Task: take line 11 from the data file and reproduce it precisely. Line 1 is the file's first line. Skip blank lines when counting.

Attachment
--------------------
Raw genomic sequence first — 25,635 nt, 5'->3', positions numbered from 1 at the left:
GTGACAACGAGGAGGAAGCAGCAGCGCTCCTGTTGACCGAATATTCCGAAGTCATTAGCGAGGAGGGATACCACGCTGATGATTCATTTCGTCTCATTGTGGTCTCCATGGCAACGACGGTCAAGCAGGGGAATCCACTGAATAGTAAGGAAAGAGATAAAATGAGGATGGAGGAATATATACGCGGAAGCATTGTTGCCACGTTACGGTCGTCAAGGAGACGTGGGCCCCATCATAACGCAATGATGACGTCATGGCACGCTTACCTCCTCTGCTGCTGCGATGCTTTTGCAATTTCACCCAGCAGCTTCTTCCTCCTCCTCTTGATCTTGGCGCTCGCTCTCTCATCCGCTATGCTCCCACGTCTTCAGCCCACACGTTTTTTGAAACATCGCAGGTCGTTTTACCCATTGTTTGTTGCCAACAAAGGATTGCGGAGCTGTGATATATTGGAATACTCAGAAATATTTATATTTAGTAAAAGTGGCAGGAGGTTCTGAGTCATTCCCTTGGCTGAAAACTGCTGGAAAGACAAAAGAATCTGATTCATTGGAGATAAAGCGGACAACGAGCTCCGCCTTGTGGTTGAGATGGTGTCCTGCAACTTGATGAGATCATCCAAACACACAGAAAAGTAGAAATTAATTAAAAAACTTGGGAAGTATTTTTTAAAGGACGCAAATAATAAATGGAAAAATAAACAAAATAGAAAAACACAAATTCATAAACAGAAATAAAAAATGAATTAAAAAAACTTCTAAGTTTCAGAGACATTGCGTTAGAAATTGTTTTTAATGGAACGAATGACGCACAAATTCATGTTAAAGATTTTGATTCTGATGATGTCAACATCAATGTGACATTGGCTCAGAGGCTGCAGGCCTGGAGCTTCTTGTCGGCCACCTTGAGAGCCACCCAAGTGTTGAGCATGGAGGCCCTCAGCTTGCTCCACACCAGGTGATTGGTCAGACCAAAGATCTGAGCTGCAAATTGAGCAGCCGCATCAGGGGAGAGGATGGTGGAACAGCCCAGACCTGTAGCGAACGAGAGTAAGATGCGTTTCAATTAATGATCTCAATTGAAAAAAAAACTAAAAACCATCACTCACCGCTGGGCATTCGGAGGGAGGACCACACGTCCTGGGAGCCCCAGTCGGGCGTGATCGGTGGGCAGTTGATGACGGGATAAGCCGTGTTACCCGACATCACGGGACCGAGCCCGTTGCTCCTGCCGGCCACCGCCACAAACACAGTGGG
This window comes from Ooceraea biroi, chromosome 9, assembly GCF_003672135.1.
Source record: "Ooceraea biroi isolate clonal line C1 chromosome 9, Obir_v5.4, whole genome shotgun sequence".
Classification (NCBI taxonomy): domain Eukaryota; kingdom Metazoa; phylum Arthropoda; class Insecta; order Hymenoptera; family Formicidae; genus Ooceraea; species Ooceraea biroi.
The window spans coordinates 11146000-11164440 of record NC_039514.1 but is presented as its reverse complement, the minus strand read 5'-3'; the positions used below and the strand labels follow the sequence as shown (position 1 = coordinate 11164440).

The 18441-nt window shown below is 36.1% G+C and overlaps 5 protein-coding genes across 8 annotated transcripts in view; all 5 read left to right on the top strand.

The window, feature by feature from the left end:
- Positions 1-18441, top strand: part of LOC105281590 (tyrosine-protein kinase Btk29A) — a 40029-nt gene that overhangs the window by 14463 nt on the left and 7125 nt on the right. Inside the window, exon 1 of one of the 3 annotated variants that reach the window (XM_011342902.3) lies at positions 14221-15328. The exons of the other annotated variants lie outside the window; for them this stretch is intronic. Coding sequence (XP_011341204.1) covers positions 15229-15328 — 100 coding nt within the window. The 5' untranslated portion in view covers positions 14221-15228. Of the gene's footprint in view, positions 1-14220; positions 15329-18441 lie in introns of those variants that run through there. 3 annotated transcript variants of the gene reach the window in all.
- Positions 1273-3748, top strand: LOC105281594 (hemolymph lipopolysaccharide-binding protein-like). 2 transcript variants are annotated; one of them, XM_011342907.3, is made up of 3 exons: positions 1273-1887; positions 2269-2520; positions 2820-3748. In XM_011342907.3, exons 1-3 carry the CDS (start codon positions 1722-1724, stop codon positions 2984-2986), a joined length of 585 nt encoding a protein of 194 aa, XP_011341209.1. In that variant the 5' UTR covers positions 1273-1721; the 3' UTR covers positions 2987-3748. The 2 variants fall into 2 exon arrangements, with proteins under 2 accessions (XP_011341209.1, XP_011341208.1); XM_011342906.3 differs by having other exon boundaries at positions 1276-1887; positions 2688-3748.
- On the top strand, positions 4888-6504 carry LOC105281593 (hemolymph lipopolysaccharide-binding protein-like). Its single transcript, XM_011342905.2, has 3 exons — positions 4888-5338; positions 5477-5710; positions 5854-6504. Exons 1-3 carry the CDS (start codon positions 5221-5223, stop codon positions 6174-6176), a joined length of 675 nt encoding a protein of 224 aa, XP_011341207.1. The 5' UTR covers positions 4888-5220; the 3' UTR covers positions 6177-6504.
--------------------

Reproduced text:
- On the top strand, positions 4888-6504 carry LOC105281593 (hemolymph lipopolysaccharide-binding protein-like). Its single transcript, XM_011342905.2, has 3 exons — positions 4888-5338; positions 5477-5710; positions 5854-6504. Exons 1-3 carry the CDS (start codon positions 5221-5223, stop codon positions 6174-6176), a joined length of 675 nt encoding a protein of 224 aa, XP_011341207.1. The 5' UTR covers positions 4888-5220; the 3' UTR covers positions 6177-6504.